If you draw your design with a blunt pencil the lines are really thick and you just need to cut out the space in between the lines. So that you can see how I did this I have included a photo of how it looked from the back, you can see all the pencil lines I drew. 

Another thing to keep in mind is that it REALLY does not matter if all the bits are not completely even, as long as it achieves the overall effect. Just take a look at one layer above, you will see many of the shapes are actually wonky and sort of all over the place.

I also discovered that small curves and small round circles are SO difficult to do. This probably again comes down to practice and learning how to use the knife - I ended up having to do a lot of reshaping because I was struggling to get the curve looking curvy, if that makes sense. If you are going to include little circles or curves I would advise doing some practice runs on another piece of paper first. 

As with drawing, I prefer there to be contrasting sections so in the same way I like there to be a range of dark and light areas in my illustrations, I tried to vary the straight and curvy lines as well as the thickness in certain areas. But this is down to personal preference, its just what I like. Here's a few progress photos so you can see how it grew:

I hope you give papercutting a try and please feel free to tag and send me photos of any of your papercuts! I am by no means an expert but I hope this helps and gives you an insight into papercutting. If you want to check out some other artists who do this sort of artwork then look at the artwork of Rebecca Loechler, Mr Riu and Sarah Dennis - they are all incredibly talented.

Continent Series

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I will be honest with you guys, I started drawing as an escape from my 9-5 and I honestly could never have imagined having so many people on the journey with me. So THANK YOU a million trillion times! Whether it's a follow, a like or a comment, it all means I can share my work further and hopefully make an impact on someone :) 

After reaching 100,000 followers on Instagram I wanted to do a little series that represented how I feel about all of this. And it only seemed right that it would be something to do with all of you guys. I mean it's so cool that people from all over the world not only follow but buy my artwork. That means a bit of me is in countries I haven't even been too! I'll never quite get over that! 

I try to bring together my drawings and travel whenever I can so the Continent Series just made perfect sense. This is a little behind the scenes of how I drew this series. You can buy the Limited Edition prints of them here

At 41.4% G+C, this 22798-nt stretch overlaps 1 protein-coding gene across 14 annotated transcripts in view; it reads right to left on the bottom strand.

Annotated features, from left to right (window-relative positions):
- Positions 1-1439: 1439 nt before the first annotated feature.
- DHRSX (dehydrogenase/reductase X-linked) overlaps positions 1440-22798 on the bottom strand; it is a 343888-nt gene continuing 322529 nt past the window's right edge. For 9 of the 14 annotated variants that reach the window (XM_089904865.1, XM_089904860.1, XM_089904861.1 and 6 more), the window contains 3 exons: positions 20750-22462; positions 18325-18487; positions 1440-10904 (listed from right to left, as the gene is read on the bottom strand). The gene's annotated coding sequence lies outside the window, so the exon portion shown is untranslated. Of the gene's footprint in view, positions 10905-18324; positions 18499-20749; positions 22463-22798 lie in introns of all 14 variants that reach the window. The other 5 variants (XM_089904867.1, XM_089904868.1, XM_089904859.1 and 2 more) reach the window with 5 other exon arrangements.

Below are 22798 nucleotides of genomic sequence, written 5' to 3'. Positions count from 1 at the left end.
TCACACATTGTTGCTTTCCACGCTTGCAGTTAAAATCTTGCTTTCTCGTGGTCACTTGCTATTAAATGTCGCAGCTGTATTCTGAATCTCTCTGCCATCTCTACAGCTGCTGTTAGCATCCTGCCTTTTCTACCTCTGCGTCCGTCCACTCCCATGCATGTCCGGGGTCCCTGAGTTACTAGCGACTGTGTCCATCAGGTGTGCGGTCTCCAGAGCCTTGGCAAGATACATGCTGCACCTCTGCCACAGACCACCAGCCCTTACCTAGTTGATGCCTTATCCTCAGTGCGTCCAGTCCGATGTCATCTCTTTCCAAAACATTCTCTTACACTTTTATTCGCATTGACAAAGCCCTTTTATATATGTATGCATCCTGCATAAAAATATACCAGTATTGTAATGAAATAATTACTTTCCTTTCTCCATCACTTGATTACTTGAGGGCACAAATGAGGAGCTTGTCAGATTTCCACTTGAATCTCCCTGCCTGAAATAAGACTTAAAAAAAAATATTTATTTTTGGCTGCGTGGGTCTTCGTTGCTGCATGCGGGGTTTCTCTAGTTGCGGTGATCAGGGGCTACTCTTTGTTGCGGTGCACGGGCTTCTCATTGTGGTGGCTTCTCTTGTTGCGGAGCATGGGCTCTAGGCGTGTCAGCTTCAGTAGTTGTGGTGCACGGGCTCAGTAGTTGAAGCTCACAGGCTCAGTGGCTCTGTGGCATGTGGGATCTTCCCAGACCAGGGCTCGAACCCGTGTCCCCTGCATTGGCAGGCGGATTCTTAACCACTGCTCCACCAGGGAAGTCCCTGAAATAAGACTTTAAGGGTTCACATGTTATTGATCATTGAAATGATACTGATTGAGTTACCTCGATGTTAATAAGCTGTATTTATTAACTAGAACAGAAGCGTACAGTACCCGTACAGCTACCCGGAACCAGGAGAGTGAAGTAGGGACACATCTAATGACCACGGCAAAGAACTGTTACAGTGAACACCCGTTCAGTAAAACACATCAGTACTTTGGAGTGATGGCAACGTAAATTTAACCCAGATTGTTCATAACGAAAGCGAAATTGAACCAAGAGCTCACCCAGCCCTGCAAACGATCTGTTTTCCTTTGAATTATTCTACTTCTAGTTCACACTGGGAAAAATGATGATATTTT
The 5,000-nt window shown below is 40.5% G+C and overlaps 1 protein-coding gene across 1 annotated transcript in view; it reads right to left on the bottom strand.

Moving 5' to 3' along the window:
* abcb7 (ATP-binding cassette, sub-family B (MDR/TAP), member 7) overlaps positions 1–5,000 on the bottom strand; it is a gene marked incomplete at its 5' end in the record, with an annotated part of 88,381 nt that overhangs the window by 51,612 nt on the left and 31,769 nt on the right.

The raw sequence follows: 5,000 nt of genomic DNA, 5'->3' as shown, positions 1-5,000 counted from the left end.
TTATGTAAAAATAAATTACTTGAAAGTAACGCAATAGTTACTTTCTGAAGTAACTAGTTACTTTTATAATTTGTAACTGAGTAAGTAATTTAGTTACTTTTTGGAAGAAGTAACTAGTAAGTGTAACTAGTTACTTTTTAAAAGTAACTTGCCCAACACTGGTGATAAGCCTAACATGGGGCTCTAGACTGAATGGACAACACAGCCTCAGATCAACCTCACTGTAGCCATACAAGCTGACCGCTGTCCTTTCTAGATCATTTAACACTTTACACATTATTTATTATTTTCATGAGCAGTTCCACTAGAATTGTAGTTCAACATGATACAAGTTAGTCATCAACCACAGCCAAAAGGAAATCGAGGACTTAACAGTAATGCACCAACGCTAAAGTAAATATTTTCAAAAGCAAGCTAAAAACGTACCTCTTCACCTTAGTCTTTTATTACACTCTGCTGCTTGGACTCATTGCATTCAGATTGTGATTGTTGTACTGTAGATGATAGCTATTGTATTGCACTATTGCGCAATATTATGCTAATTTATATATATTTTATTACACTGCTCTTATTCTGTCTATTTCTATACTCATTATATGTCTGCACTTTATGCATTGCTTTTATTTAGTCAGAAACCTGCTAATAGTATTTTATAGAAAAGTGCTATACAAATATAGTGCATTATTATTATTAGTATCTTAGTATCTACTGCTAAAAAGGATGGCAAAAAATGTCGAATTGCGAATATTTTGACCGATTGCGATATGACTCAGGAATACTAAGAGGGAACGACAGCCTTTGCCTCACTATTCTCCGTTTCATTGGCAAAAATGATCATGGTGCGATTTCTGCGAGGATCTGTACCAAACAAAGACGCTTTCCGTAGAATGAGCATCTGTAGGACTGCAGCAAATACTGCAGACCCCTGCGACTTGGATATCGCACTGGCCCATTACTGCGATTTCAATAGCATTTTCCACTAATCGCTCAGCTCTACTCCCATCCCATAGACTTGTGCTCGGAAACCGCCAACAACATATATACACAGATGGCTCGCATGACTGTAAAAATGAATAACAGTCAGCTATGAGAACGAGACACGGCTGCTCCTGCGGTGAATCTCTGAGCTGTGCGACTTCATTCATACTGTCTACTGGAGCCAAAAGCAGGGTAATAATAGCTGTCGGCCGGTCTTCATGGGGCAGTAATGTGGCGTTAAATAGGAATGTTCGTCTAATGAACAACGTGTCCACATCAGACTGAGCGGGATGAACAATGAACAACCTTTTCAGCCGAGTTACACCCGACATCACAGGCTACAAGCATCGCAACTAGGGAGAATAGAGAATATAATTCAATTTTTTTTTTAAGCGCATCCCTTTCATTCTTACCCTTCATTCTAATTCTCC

1. Grid lines and pencil sketches

Each Continent drawing started with a pencil grid to help keep everything symmetrical and in line. When I first started drawing I didn't really use grid lines and pencil outlines but with ones like this that require absolute precision, grid lines and sketches are very helpful. 

Then I researched that particular Continent to compile ideas of landmarks, architecture and scenery in those countries. I even took a trip to my local library in Richmond Upon Thames to get some inspiration from travel guides and books. 

Then I started planning out the composition of the piece, picking imagery that I felt represented that Continent and that was particularly recognisable. Below you can see the pencil sketch for the Europe drawing. 

2. Inking the outline

Next I started going over the outline using my Pigma Micron Pen (I have included a link at the end of the post to where you can buy this product on Amazon in case you are interested in using it yourself). At this stage I sometimes changed the composition of the drawing depending on how I felt it was looking e.g. in the Australia one below you can see there were some bits of coral coming out of the skyscrapers that I didn't ink because I thought they might look a bit strange! 

Australia Outline.jpg

3. Shading and adding details

The final stage is where the drawing starts coming to life, its all in the details, my favourite part of illustrating. Depending on what I was working on, I sometimes made up techniques as I went along to capture the texture or detail, for example, I had never worked on something like the green mountains surrounding the Great Wall of China so I developed these sort of small tight randomly arranged curls to achieve that look. You can see this technique in the mountains of the South America and Asia drawings.